In a disc galaxy, the distribution of azimuthal components of velocity is very skew. In the past, this skewness has been modelled by superposed Gaussians. We use dynamical arguments to derive an analytic formula that can be fitted to observed velocity distributions, and validate it by fits to the velocities derived from a dynamically rigorous model, and to a sample of local stars with accurate space velocities. Our formula is much easier to use than a full distribution function. It has fewer parameters than a multi-Gaussian fit, and the best-fitting model parameters give insight into the underlying disc dynamics. In particular, once the azimuthal velocities of a sample have been successfully fitted, the apparatus provides a prediction for the corresponding distribution of radial velocitiesvR. An effective formula like ours is invaluable when fitting to data for stars at some distance from the Sun because it enables one to make proper allowance for the errors in distance and proper motion when determining the underlying disc kinematics. The derivation of our formula elucidates the way the horizontal and vertical motions are closely intertwined, and makes it evident that no stellar population can have a scaleheight and vertical velocity dispersions that are simultaneously independent of radius. We show that the oscillation of a star perpendicular to the Galactic plane modifies the effective potential in which the star moves radially in such a way that the more vertical energy a star has, the larger is the mean radius of its orbit. © 2011 The Authors Monthly Notices of the Royal Astronomical Society © 2011 RAS.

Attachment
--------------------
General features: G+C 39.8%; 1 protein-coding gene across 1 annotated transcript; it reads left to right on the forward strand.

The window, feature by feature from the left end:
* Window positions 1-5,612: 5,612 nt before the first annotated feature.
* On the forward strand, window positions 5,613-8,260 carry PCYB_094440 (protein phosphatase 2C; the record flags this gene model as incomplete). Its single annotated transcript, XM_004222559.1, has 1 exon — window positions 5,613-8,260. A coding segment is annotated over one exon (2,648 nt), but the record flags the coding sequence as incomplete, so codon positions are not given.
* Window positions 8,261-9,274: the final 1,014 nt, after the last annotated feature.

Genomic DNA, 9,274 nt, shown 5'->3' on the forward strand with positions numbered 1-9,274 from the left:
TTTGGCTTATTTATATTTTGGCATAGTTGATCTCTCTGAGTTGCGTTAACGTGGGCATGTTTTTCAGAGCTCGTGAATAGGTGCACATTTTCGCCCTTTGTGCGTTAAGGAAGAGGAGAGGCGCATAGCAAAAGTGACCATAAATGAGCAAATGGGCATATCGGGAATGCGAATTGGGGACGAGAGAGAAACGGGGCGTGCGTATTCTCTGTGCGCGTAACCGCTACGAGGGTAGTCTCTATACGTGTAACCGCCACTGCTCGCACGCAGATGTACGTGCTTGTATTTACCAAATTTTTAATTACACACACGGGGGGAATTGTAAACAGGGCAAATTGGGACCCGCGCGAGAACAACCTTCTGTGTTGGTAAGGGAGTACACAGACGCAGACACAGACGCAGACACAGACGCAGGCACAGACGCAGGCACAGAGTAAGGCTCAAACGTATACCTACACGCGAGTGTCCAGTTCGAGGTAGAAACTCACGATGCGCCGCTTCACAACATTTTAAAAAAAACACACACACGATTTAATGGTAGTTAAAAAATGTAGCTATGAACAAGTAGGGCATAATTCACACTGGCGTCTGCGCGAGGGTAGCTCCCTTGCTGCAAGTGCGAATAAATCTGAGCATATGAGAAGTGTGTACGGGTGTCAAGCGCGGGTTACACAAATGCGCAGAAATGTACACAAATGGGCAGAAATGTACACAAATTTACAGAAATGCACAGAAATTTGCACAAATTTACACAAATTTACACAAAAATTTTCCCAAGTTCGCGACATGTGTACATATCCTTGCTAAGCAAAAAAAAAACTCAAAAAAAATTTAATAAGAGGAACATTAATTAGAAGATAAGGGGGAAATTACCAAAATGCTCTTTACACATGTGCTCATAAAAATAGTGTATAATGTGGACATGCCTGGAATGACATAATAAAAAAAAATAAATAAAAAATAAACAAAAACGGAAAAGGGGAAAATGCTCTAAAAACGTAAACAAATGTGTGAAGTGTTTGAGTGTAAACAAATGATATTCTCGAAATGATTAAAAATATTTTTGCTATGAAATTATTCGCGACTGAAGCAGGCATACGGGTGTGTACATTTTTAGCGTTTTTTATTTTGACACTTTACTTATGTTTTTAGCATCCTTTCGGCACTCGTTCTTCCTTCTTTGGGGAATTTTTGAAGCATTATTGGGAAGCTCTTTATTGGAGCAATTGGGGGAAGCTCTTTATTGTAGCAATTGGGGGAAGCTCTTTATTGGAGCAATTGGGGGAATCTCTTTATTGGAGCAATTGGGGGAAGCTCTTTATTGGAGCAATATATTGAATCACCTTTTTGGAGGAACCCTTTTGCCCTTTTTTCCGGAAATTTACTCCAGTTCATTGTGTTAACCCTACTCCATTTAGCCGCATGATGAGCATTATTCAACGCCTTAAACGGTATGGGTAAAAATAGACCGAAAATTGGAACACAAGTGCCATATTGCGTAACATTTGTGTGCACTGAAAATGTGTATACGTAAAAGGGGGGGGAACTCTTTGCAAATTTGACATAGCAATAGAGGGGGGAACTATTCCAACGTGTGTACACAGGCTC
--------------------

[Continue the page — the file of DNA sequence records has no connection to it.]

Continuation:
Monthly Notices of the Royal Astronomical Society 419 (2012) 2433-2440